Iris, Athenian red-figure lekythos C5th B. She was often described as the handmaiden and personal messenger of Hera.
Iris, Athenian red-figure lekythos C5th B. She was often described as the handmaiden and personal messenger of Hera. Iris was a goddess of sea and sky--her father Thaumas "the wondrous" was a marine-god, and her mother Elektra "the amber" a cloud-nymph.
For the coastal-dwelling Greeks, the rainbow's arc was most often seen spanning the distance beteween cloud and sea, and so the goddess was believed to replenish the rain-clouds with water from the sea.
Iris had no distinctive mythology of her own. In myth she appears only as an errand-running messenger and was usually described as a virgin goddess.
Her name contains a double meaning, being connected with both the Greek word iris "the rainbow" and eiris "messenger. She was usually depicted standing beside Zeus or Hera, sometimes serving nectar from her jug. As cup-bearer of the gods Iris is often indistinguishable from Hebe in art.
In the Homeric poems she appears as the minister of the Olympian gods, who carries messages Essays on goddess irisa Ida to Olympus, from gods to gods, and from gods to men.
In the Homeric poems, it is true, Iris does not appear as the goddess of the rainbow, but the rainbow itself is called iris Il xi. Her genealogy too supports the opinion that Iris was originally the personification of the rainbow.
In the earlier poets, and even in Theocritus xvii. With regard to her functions, which we have above briefly described, we may further observe, that the Odyssey never mentions Iris, but only Hermes as the messenger of the gods: She is principally engaged in the service of Zeus, but also in that of Hera, and even serves Achilles in calling the winds to his assistance.
She further performs her services not only when commanded, but she sometimes advises and assists of her own accord iii.
In later poets she appears on the whole in the same capacity as in the Iliad, but she occurs gradually more and more exclusively in the service of Hera, both in the later Greek and Latin poets. Some poets describe Iris actually as the rainbow itself, but Servius ad Aen v.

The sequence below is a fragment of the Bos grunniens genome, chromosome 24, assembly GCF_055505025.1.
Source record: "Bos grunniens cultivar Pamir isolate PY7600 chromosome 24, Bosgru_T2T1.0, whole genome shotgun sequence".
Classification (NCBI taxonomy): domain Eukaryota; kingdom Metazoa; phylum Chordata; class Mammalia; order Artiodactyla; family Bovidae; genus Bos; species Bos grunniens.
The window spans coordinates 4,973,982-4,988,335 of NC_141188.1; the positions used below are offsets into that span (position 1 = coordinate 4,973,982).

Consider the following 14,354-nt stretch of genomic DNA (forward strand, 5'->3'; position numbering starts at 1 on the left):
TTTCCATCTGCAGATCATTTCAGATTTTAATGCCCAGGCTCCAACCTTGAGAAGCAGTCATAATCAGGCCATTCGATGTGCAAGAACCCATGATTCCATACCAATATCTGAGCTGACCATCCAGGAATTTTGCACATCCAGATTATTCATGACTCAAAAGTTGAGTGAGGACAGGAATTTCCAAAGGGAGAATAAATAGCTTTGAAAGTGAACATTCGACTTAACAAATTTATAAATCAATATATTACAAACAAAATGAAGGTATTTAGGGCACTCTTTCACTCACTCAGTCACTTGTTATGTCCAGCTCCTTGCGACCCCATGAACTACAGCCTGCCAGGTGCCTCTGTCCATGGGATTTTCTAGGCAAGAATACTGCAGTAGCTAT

Respecting the worship of Iris very few traces have come down to us, and we only know that the Delians offered to her on the island of Hecate cakes made of wheat and honey and dried figs. No statues of Iris have been preserved, but we find her frequently represented on vases and in bas-reliefs, either standing and dressed in a long and wide tunic, over which hangs a light upper garment, with wings attached to her shoulders, and carrying the herald's staff in her left hand; or she appears flying with wings attached to her shoulders and sandals, with the staff and a pitcher in her hands.
Homer uses the form aellopos. Dictionary of Greek and Roman Biography and Mythology.
Lamb Greek philosopher C4th B. He who said that Iris Rainbow was the child of Thaumas Wonder made a good genealogy. Aldrich Greek mythographer C2nd A. Grant Roman mythographer C2nd A. Rouse Greek epic C5th A. Lattimore Greek epic C8th B. She plummeted to the sea floor like a lead weight. Iris daughter of Thaumas].Isis, Egyptian Goddess of Magic and Life.
Myths and symbols of the goddess Isis and other goddesses. Goddess Quiz reveals your goddess within to .
Unlike most editing & proofreading services, we edit for everything: grammar, spelling, punctuation, idea flow, sentence structure, & more. Get started now! When Aphrodite was wounded at Troy, Iris helped her into Ares’s war chariot and drove the injured goddess to Mount Olympos (Olympus) to be treated for her wounds. Her name means ‘rainbow’, thus implying that her presence is a sign of Hope. Iris is the goddess of the rainbow, the ambassador of the Greek gods, the daughter of Electra, and the sister of the Harpies. Just as the rainbow connects the heaven and the Earth, Iris was considered a mediator between gods and people.
Iris is a goddess of sea and sky, whose work is as the messenger of the gods and her representation is the rainbow. She takes the messages from the gods, especially from Hera and Zeus, to the Earth and to the deep ocean and the underworld.
When Aphrodite was wounded at Troy, Iris helped her into Ares’s war chariot and drove the injured goddess to Mount Olympos (Olympus) to be treated for her wounds. Her name means ‘rainbow’, thus implying that her presence is a sign of Hope.
Iris is the goddess of the rainbow, the ambassador of the Greek gods, the daughter of Electra, and the sister of the Harpies. Just as the rainbow connects the heaven and the Earth, Iris was considered a mediator between gods and people.
Osiris and Isis Creation Myth Mythology opens up a hidden gate of information about the lives of ancient peoples. Through it, modern people have insight to the beliefs and culture of a civilization long since passed. No better example of this exists than the Egyptian tale of Osiris and Isis.
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